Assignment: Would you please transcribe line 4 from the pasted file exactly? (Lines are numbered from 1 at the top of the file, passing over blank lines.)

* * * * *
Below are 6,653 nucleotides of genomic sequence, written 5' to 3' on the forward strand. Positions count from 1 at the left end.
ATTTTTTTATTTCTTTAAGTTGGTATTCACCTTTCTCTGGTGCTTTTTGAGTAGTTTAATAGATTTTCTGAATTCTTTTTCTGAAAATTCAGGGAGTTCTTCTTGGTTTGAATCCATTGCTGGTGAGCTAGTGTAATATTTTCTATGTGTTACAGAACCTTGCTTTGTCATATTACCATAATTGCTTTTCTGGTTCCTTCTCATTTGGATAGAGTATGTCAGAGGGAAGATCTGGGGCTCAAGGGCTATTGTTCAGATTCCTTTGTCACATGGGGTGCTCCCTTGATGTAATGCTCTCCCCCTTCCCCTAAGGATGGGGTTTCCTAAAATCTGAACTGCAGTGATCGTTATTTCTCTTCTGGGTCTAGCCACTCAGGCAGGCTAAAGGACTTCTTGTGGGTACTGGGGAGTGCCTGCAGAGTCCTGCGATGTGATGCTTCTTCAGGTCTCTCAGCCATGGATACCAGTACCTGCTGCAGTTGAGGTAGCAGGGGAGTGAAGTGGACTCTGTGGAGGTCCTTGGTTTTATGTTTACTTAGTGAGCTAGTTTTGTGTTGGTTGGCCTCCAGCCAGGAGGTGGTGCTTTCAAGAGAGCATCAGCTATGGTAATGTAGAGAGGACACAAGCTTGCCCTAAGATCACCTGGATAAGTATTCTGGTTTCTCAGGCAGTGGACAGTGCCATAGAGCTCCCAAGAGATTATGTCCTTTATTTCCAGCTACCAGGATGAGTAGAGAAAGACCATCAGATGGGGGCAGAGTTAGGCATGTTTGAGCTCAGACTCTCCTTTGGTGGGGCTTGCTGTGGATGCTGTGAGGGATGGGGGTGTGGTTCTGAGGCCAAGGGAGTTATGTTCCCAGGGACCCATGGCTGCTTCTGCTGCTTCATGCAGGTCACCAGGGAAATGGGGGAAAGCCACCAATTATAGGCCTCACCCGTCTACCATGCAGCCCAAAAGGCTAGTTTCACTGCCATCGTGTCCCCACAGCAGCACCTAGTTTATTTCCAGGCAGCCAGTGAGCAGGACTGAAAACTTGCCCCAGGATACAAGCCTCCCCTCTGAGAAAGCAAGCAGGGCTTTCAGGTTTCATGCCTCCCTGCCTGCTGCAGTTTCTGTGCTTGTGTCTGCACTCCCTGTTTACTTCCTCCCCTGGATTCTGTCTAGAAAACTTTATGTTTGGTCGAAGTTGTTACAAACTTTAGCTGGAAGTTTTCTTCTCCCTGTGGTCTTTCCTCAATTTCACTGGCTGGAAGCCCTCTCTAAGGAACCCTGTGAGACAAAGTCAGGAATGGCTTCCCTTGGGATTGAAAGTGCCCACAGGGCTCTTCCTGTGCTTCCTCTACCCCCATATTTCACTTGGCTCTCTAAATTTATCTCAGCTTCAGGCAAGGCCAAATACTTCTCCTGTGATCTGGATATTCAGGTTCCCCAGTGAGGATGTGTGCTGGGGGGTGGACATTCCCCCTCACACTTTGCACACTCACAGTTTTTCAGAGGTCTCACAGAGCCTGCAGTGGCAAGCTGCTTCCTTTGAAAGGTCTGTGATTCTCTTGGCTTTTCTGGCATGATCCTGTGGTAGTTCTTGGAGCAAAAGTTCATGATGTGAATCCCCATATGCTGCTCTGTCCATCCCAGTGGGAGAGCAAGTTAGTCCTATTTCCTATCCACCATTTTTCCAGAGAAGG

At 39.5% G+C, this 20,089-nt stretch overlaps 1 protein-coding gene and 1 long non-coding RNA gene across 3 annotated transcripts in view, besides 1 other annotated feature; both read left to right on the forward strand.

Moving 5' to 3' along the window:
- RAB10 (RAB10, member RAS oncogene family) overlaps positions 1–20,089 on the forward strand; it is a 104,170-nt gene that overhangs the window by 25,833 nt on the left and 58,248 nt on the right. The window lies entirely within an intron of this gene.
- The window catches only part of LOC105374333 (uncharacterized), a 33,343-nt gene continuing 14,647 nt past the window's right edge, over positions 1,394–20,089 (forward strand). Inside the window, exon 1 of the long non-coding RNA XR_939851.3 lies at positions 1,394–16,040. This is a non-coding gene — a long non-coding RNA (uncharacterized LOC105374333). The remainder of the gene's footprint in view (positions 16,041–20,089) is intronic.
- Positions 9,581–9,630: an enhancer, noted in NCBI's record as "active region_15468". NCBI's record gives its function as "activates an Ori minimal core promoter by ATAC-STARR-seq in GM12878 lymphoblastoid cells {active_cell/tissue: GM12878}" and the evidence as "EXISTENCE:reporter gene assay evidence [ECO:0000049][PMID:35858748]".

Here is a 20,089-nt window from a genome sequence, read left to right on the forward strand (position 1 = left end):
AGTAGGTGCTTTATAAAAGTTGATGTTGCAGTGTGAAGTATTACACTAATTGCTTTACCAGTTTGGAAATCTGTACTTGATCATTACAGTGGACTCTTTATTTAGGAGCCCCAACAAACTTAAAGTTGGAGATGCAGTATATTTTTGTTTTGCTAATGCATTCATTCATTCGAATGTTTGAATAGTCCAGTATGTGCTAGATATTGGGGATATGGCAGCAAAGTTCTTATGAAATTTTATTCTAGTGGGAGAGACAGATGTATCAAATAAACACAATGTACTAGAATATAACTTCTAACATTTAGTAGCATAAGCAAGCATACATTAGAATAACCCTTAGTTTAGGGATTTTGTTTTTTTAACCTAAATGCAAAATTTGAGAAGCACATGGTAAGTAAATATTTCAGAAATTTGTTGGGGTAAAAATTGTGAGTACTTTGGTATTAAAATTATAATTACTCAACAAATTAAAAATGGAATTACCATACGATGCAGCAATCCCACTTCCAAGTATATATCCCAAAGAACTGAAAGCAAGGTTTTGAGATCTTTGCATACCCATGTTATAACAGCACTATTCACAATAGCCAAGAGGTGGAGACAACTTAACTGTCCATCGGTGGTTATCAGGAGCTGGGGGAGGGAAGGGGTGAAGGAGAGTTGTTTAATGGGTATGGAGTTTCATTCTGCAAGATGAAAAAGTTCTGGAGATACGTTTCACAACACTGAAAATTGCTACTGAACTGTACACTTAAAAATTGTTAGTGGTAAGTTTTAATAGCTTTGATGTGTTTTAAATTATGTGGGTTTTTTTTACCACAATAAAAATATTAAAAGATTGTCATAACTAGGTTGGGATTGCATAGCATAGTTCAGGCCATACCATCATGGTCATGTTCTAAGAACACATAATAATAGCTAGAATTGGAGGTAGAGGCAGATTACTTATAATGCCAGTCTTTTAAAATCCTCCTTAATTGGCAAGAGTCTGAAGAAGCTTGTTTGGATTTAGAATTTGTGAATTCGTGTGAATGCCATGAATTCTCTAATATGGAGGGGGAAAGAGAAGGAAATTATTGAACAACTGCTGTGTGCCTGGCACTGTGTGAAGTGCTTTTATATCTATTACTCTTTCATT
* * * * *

Moving 5' to 3' along the window: